Remember, if interest rates are rising, preferred (or bond) prices are declining and vice versa. If an investor owns preferred stock (or bonds), she is concerned that the price of her shares will decline and interest rates will rise. To summarize, this investor needs to protect against (1) preferred stock/bond prices declining and (2) interest rates rising.

There are two types of options that will help protect the investor. The complicated part in answering the question is knowing that interest-rate options are price-based and yield options are yield-based. They’re sort of opposites of one another. Interest-rate options are really just bond options.* If you buy an interest-rate call, upon exercise you’re buying a Treasury bond. This is exactly how a stock option works. So, if you think the price of Treasury bonds will rise, buying an interest-rate call is a profitable strategy. This is why they’re called price-based options. In the question, though, we’re trying to profit (hedge against) when the price is falling, so we need to buy an interest-rate put option.** Now we’re closing in. Buying interest-rate puts is choice (IV), thereby eliminating choices (a) and (c).

*Which is why the term interest-rate options is a misleading name. They should’ve named them bond options.

**Buying options is typically the best hedge. Shorting options, while fun, is not a good hedge since the trader loses control if the option is exercised.

What about numerals (I) and (II), the yield-based options? Yield-based options are based on the yield. As a reminder, bond yields move in the same direction as interest rates. Investors who think yields or interest rates will rise should buy yield-based calls. This is why yield-based options are based on interest rates and yields.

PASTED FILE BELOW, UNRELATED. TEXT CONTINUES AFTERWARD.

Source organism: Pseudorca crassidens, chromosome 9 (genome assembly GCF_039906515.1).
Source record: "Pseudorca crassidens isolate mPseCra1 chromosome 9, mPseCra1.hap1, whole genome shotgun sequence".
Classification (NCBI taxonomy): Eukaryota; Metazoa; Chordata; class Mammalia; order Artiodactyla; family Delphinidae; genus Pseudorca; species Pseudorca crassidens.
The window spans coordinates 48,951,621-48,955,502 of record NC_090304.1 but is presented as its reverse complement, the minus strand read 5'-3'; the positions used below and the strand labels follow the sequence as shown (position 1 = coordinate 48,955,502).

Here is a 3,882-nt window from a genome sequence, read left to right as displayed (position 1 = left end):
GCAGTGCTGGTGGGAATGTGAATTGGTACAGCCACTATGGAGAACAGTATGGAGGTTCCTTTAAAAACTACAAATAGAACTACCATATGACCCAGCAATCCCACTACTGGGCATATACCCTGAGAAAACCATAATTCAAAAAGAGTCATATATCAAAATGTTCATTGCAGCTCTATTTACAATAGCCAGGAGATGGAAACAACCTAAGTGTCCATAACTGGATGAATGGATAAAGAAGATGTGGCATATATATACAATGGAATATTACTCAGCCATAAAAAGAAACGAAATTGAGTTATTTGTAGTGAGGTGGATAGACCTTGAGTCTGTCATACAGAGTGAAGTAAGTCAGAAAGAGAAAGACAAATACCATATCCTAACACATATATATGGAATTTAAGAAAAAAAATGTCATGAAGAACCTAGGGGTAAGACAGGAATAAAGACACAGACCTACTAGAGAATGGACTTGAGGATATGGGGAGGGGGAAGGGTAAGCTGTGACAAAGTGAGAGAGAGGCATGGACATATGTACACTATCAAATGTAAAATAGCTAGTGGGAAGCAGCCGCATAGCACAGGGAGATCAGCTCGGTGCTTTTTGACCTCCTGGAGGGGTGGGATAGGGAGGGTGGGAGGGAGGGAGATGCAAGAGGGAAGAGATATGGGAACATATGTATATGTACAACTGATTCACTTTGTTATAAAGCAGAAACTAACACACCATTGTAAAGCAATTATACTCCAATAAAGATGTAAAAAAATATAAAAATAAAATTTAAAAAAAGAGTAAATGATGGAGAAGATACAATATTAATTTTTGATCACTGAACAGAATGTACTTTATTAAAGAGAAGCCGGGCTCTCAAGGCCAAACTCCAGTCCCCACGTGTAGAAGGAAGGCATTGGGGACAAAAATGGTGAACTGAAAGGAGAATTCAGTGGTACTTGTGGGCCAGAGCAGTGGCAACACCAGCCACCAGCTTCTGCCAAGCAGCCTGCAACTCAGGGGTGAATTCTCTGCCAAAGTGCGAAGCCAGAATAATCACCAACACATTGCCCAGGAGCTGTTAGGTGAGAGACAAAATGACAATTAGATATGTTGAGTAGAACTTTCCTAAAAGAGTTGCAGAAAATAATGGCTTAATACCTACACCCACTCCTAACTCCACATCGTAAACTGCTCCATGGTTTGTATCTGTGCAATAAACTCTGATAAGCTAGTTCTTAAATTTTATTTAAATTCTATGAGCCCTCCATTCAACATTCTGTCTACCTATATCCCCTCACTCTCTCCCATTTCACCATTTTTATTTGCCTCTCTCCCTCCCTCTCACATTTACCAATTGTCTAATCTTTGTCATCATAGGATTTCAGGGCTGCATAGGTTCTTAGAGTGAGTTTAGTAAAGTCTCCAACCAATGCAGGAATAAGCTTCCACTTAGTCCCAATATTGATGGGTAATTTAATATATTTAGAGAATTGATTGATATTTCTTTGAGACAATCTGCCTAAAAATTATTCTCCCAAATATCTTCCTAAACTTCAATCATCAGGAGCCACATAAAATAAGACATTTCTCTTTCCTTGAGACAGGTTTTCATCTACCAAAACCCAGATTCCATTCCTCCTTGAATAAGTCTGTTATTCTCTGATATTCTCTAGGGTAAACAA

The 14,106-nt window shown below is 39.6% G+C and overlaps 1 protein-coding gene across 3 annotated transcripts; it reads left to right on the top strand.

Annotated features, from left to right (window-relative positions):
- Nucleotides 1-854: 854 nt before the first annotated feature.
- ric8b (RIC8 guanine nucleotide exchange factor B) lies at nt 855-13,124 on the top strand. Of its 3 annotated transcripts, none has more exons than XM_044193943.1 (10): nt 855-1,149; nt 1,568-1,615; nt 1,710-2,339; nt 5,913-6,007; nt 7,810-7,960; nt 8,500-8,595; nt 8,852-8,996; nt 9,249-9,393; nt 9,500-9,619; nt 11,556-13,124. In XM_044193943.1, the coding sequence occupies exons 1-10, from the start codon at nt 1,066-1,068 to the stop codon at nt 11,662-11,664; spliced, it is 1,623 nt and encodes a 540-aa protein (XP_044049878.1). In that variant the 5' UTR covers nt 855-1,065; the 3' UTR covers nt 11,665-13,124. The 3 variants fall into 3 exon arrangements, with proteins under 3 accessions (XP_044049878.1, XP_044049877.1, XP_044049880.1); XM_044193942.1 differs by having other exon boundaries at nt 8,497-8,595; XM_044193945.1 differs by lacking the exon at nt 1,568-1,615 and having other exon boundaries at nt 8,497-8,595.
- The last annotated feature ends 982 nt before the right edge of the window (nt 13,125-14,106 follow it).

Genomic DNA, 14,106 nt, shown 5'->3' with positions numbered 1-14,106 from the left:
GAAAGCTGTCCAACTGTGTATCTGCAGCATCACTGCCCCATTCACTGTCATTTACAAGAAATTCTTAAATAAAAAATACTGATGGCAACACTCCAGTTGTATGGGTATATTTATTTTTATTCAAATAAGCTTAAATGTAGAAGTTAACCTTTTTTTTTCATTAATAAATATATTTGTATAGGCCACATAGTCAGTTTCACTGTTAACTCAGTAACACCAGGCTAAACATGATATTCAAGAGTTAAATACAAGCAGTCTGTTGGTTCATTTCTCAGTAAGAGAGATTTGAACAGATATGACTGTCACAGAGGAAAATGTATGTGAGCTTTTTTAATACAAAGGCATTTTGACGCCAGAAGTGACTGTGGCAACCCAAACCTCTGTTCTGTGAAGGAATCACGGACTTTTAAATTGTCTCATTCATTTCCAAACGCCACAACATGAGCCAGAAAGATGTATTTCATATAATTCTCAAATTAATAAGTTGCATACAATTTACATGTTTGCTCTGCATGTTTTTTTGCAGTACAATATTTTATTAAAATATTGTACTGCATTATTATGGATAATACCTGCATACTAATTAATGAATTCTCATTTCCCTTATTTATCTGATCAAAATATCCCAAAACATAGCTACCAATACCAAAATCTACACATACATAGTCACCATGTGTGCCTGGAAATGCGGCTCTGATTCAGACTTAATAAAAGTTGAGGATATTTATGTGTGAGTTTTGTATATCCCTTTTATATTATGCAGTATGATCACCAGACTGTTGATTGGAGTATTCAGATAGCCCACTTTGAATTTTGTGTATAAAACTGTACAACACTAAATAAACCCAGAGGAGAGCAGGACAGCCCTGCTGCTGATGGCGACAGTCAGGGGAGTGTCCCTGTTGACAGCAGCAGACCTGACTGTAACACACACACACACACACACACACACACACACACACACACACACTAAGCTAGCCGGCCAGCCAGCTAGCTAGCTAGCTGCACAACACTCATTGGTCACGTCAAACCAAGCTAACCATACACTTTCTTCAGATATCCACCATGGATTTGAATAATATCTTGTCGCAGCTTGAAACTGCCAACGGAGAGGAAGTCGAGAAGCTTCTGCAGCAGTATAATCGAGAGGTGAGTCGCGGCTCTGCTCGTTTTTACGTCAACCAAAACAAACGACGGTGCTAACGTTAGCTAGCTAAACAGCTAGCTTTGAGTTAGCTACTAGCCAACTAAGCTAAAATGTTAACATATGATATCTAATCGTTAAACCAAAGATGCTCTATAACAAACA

How does an investor exercise these options? In theory, someone who buys a yield-based call, and then exercises it, would buy the yield. But, you can’t really do that. Those yields don’t exist tangibly like a bond exists. They’re just numbers.*** These options have some existential issues.

To work around the small issue of yields not existing, the exchanges have made them cash-settled. Cash-settled options are a lot like gambling. The buyer of a yield-based call, instead of buying anything, will simply receive money from the seller if yields rise. The amount he gets is simply the difference in the actual yield and the strike yield (i.e., the in-the-money amount).

Cash settlement has been a Pandora’s Box for financial markets, leading to things like this. Back to the question at hand, we need to hedge against interest rates (or yields) rising. So, the best option would be buying a yield-based call—numerals (I) and (IV) are correct, which is choice B. One down, 249 questions left to answer correctly for the regulatory examination.

*** I realize Treasury bonds are book-entry securities and aren’t really tangible either. In any event, the bond is much easier to buy conceptually than the yield is.

Thanks for reading; we hope you found it worthwhile.

-Securities Training Corporation

What is the purpose of a practice exam and how should you use it?

Practice exams are designed to help you understand concepts that are tested on the real thing. Many of these exams have a reputation for being challenging and often poorly worded. Your goal should be to walk into the real exam understanding concepts so well that no matter how a question is worded, you can answer it simply because you understand the concept behind the question. When you first begin taking practice exams, they should:

  1. Prepare you to apply the knowledge you learned reading the study materials
  2. Highlight the areas you have read but do not understand
  3. Improve your ability to focus on relevant parts of a question and discard any details designed to distract you from the right answer.

So what is the key to success with taking the practice exams?